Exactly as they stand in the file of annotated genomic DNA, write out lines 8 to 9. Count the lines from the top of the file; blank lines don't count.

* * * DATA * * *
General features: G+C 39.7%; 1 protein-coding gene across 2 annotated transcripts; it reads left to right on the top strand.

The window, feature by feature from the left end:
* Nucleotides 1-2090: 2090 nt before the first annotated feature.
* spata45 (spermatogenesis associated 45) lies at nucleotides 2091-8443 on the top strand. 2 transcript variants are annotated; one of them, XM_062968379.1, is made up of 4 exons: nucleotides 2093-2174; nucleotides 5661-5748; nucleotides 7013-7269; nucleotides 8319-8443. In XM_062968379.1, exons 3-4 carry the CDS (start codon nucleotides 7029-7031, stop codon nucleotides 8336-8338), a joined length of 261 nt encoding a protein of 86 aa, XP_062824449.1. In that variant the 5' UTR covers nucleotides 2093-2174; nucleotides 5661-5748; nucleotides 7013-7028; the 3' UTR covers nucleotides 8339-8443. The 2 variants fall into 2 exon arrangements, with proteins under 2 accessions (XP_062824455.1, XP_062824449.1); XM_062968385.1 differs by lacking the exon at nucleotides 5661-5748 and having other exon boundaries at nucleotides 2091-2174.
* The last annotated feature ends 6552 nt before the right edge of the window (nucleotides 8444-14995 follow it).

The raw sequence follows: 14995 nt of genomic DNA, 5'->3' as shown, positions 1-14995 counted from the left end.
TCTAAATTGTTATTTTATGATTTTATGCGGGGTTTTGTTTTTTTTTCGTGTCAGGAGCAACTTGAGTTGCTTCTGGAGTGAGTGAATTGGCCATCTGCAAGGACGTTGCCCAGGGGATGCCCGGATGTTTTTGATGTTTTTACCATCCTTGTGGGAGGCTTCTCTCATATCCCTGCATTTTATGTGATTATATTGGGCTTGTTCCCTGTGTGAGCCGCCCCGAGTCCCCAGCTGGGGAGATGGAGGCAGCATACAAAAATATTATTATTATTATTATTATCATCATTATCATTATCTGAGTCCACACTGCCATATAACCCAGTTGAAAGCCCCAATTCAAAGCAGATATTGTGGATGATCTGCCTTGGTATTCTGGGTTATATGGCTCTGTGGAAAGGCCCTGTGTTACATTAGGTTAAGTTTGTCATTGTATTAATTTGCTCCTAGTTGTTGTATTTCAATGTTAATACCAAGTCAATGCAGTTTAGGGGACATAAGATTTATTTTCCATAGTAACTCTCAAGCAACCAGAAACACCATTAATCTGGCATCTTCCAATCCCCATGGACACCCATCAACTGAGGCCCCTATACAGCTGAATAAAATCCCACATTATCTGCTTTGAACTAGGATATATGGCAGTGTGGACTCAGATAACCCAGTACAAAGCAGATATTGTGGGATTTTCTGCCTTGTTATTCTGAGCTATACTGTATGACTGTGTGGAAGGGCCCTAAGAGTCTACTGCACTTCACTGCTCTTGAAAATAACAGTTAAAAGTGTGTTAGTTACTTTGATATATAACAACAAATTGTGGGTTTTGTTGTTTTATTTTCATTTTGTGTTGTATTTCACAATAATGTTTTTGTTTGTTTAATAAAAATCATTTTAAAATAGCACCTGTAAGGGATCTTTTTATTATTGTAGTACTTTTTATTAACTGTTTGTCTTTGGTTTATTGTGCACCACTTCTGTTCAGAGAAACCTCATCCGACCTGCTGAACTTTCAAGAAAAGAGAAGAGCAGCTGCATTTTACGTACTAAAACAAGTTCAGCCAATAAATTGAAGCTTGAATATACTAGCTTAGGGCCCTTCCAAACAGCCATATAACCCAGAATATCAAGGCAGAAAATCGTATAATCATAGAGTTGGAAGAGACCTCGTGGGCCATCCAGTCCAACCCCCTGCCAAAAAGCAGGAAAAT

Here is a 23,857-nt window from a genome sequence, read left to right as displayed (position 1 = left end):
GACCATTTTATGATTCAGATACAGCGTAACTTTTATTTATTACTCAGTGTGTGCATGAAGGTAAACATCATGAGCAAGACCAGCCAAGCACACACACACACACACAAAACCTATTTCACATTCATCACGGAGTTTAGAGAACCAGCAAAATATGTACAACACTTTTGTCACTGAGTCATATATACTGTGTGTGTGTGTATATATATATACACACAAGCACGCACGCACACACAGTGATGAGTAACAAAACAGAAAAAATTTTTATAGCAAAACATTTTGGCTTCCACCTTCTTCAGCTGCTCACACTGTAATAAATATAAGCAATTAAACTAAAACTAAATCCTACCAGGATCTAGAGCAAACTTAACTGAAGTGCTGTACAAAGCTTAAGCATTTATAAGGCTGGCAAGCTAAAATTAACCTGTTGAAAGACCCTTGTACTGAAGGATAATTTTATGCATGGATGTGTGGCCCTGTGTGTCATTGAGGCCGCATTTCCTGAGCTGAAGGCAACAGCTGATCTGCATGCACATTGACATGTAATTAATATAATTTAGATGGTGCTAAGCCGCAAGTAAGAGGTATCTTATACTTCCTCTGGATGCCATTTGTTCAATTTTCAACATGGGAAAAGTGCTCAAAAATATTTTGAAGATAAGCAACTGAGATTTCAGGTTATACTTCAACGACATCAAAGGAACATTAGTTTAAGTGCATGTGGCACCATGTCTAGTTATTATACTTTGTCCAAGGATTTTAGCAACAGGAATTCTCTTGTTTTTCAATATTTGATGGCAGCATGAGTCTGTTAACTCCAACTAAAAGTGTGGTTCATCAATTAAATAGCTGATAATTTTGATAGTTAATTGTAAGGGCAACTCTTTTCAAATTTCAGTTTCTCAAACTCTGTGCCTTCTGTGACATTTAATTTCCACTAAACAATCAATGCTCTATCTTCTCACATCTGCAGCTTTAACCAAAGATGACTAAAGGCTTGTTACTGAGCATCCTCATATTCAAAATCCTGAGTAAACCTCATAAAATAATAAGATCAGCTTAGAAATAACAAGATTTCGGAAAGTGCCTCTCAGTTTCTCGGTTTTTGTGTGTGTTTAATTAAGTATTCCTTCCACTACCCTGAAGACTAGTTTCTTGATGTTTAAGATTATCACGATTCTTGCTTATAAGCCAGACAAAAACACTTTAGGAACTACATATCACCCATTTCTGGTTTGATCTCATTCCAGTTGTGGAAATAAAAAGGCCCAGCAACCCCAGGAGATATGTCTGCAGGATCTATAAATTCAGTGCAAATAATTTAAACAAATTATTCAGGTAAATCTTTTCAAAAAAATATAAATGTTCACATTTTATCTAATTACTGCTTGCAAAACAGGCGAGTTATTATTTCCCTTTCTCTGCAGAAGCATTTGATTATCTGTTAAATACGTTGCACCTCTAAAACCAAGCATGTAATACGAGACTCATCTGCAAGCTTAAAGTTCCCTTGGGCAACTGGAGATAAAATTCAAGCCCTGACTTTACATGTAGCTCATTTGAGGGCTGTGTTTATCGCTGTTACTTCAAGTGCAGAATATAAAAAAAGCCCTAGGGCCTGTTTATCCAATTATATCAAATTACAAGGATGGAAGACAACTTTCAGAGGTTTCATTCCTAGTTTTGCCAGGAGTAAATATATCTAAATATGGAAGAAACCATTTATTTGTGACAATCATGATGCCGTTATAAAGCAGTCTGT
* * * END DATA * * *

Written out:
Here is a 23,857-nt window from a genome sequence, read left to right as displayed (position 1 = left end):
GACCATTTTATGATTCAGATACAGCGTAACTTTTATTTATTACTCAGTGTGTGCATGAAGGTAAACATCATGAGCAAGACCAGCCAAGCACACACACACACACACAAAACCTATTTCACATTCATCACGGAGTTTAGAGAACCAGCAAAATATGTACAACACTTTTGTCACTGAGTCATATATACTGTGTGTGTGTGTATATATATATACACACAAGCACGCACGCACACACAGTGATGAGTAACAAAACAGAAAAAATTTTTATAGCAAAACATTTTGGCTTCCACCTTCTTCAGCTGCTCACACTGTAATAAATATAAGCAATTAAACTAAAACTAAATCCTACCAGGATCTAGAGCAAACTTAACTGAAGTGCTGTACAAAGCTTAAGCATTTATAAGGCTGGCAAGCTAAAATTAACCTGTTGAAAGACCCTTGTACTGAAGGATAATTTTATGCATGGATGTGTGGCCCTGTGTGTCATTGAGGCCGCATTTCCTGAGCTGAAGGCAACAGCTGATCTGCATGCACATTGACATGTAATTAATATAATTTAGATGGTGCTAAGCCGCAAGTAAGAGGTATCTTATACTTCCTCTGGATGCCATTTGTTCAATTTTCAACATGGGAAAAGTGCTCAAAAATATTTTGAAGATAAGCAACTGAGATTTCAGGTTATACTTCAACGACATCAAAGGAACATTAGTTTAAGTGCATGTGGCACCATGTCTAGTTATTATACTTTGTCCAAGGATTTTAGCAACAGGAATTCTCTTGTTTTTCAATATTTGATGGCAGCATGAGTCTGTTAACTCCAACTAAAAGTGTGGTTCATCAATTAAATAGCTGATAATTTTGATAGTTAATTGTAAGGGCAACTCTTTTCAAATTTCAGTTTCTCAAACTCTGTGCCTTCTGTGACATTTAATTTCCACTAAACAATCAATGCTCTATCTTCTCACATCTGCAGCTTTAACCAAAGATGACTAAAGGCTTGTTACTGAGCATCCTCATATTCAAAATCCTGAGTAAACCTCATAAAATAATAAGATCAGCTTAGAAATAACAAGATTTCGGAAAGTGCCTCTCAGTTTCTCGGTTTTTGTGTGTGTTTAATTAAGTATTCCTTCCACTACCCTGAAGACTAGTTTCTTGATGTTTAAGATTATCACGATTCTTGCTTATAAGCCAGACAAAAACACTTTAGGAACTACATATCACCCATTTCTGGTTTGATCTCATTCCAGTTGTGGAAATAAAAAGGCCCAGCAACCCCAGGAGATATGTCTGCAGGATCTATAAATTCAGTGCAAATAATTTAAACAAATTATTCAGGTAAATCTTTTCAAAAAAATATAAATGTTCACATTTTATCTAATTACTGCTTGCAAAACAGGCGAGTTATTATTTCCCTTTCTCTGCAGAAGCATTTGATTATCTGTTAAATACGTTGCACCTCTAAAACCAAGCATGTAATACGAGACTCATCTGCAAGCTTAAAGTTCCCTTGGGCAACTGGAGATAAAATTCAAGCCCTGACTTTACATGTAGCTCATTTGAGGGCTGTGTTTATCGCTGTTACTTCAAGTGCAGAATATAAAAAAAGCCCTAGGGCCTGTTTATCCAATTATATCAAATTACAAGGATGGAAGACAACTTTCAGAGGTTTCATTCCTAGTTTTGCCAGGAGTAAATATATCTAAATATGGAAGAAACCATTTATTTGTGACAATCATGATGCCGTTATAAAGCAGTCTGT